New Schools Proposed for Children with Special-Needs in Leeds

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Leeds Council is planning to launch a special, fee-free school in Headingley. The new establishment would be called the Specialist Inclusive Learning Centre (SILC) and it would substitute the current Grammar School at Rose Court, located in North Leeds.

If the Council is able to negotiate a deal with the landlord of the current school edifices, the new education centre for children with special needs could be open from September 2021. The demand for education in the area has increased and the number of young people with special needs in Leeds has grown as well.

The new school will provide 150 children with Special Educational Needs and Disability (SEND) the opportunity to learn in an environment where specialists and adequately trained staff can give them the necessary support they need, along with other individuals of the same age.

SILC would collaborate with a bigger school, therefore creating a further 50 places for children with special needs so that they can receive a good education in the right environment.

It was announced that the public can participate in an online survey and two public meetings to express any opinions about the future establishment. The gatherings will be held on the 3rd of December at Rose Court and on the 11th of December at the Merrion House.

The executive member for Learning, Skills and Employment, Councillor Jonathan Pryor, suggested attending the drop-in sessions and completing the online survey to let the Council know what residents’ opinions are about the new project.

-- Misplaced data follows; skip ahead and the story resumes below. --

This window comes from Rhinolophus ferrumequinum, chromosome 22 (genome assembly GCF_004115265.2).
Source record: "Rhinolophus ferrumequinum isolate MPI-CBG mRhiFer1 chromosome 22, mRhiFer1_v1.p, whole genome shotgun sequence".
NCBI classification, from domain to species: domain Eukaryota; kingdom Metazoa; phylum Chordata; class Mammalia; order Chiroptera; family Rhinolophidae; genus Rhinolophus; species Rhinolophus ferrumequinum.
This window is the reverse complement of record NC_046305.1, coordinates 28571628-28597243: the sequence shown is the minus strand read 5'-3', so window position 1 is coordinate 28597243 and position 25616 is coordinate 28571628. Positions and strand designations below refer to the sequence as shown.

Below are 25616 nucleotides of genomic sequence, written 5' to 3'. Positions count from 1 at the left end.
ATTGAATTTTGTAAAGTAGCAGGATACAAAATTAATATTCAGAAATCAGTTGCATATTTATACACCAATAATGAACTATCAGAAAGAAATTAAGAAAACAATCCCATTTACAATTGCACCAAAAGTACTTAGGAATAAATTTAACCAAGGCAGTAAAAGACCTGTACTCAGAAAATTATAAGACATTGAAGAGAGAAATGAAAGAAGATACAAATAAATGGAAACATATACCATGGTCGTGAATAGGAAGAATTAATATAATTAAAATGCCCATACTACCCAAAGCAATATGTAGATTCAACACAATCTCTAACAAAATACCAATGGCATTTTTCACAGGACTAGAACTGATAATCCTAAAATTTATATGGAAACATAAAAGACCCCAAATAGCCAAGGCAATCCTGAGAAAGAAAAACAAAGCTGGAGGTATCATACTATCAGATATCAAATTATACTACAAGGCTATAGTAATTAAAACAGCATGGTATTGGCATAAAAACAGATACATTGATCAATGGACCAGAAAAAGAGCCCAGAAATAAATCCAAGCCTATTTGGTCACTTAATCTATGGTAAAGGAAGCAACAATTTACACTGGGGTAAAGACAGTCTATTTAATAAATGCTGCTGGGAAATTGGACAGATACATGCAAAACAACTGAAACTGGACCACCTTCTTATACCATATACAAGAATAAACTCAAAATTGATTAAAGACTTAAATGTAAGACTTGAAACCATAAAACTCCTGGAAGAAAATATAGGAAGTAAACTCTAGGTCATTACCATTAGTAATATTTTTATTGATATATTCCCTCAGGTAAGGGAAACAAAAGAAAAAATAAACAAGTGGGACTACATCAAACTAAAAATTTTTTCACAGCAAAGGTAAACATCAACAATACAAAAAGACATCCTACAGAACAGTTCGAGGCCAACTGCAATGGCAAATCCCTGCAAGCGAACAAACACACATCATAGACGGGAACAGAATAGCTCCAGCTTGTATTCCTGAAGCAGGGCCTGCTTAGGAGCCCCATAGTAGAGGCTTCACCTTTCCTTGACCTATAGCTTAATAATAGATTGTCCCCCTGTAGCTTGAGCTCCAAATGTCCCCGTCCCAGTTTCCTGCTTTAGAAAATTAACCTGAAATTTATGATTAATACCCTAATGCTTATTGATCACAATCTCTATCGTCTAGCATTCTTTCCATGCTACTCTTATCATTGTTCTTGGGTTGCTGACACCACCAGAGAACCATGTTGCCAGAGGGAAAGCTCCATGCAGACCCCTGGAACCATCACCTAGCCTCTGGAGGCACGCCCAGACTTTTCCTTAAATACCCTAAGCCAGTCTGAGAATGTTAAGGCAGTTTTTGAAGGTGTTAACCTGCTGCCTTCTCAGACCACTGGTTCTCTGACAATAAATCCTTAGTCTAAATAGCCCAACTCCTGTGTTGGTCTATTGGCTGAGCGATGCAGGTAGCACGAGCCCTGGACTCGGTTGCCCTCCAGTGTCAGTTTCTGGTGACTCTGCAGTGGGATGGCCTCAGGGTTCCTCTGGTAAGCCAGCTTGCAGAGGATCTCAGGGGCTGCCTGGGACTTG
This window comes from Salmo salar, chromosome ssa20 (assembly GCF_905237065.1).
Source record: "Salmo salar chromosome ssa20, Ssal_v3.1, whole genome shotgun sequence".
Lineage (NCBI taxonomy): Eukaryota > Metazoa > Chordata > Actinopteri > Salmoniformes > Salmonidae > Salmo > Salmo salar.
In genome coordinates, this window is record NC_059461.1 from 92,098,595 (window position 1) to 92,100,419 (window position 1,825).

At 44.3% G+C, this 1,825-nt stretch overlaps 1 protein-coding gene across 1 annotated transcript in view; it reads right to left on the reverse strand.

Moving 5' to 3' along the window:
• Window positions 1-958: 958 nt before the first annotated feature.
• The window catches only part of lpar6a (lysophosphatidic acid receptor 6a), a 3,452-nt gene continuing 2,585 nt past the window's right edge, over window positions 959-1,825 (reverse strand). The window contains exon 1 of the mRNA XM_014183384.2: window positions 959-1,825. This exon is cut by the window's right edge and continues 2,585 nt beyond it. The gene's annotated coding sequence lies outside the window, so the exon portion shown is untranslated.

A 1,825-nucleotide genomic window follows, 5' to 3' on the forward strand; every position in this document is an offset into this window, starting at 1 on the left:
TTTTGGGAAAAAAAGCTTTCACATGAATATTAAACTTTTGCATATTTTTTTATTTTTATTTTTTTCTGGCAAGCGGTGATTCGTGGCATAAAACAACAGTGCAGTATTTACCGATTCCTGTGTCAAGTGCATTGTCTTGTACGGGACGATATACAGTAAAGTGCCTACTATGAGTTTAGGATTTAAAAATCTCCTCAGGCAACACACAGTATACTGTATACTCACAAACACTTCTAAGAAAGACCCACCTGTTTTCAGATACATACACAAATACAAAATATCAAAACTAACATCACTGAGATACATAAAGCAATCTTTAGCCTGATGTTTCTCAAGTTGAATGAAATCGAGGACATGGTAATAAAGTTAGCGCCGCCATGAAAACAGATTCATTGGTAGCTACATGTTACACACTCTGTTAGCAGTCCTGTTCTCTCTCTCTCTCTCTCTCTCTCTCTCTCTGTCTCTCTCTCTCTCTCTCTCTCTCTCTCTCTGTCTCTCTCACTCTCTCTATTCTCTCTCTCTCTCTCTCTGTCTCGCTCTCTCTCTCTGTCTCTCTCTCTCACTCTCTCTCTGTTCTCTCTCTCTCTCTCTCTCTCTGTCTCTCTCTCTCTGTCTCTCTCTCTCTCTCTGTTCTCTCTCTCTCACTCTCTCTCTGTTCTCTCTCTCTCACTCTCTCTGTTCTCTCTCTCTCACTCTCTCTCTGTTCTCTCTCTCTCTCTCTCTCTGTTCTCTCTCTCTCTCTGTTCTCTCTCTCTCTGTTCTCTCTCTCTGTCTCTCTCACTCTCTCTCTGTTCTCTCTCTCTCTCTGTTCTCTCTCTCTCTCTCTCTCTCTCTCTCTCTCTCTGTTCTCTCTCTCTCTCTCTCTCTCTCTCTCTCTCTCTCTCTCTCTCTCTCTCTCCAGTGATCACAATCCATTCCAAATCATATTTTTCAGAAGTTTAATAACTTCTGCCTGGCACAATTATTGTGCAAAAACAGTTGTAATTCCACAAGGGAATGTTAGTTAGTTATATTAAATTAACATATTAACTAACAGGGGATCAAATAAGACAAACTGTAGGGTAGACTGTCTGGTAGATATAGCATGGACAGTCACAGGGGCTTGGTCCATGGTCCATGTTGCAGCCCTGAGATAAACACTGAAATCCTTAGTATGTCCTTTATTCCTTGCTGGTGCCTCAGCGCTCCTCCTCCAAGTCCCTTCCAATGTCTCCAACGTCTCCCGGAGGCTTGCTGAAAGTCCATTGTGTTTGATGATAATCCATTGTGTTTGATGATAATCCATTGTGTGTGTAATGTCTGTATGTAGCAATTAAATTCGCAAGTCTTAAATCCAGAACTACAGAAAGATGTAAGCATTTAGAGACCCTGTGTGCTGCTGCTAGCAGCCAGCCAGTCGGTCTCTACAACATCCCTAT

The proposal comes amid criticism in August due to the falling percentage of pupils with special needs attending mainstream schools in Leeds and the subsequent rise of their presence in special schools. The Yorkshire Evening Post has highlighted this through a statement by the Alliance for Inclusive Education (ALLFIE) directly blaming the government for its lack of action to solve this discriminatory issue.

Children who have special needs usually get SEN support in schools with different objectives depending on the age of the pupil. On the government’s website it is subdivided into ‘Children under 5’, ‘Children between 5 and 15’ and ‘Young people aged 16 or over’ sections. If a child needs additional support from teachers and experts then parents can request an Education, Health and Care (EHC) assessment from their local government.

Leeds City Council actively promotes the charity Scope to provide support for families with special needs thanks to a free helpline and online community. Everyone can donate to help them as well as contribute to create a society where “all disabled people enjoy equality and fairness”.

Leeds City Council further provides support for families and provides short descriptions which explains the roles of the Child Health and Disability team (CHAD), the occupational therapy team and the regional specialist paediatric team. Furthermore, the website also provides a helpline and a live chat for anyone needing immediate help.According to a statistical study by the government, as of January 2019 over 14% of students have ‘SEND.

The most demanded support for them would be for Speech, Language and Communications Needs. Over the last decade more than half of pupils in State-funded primary schools across England have special needs. It is clear that the need for support within educational establishments is increasingly called for.

Image: Independent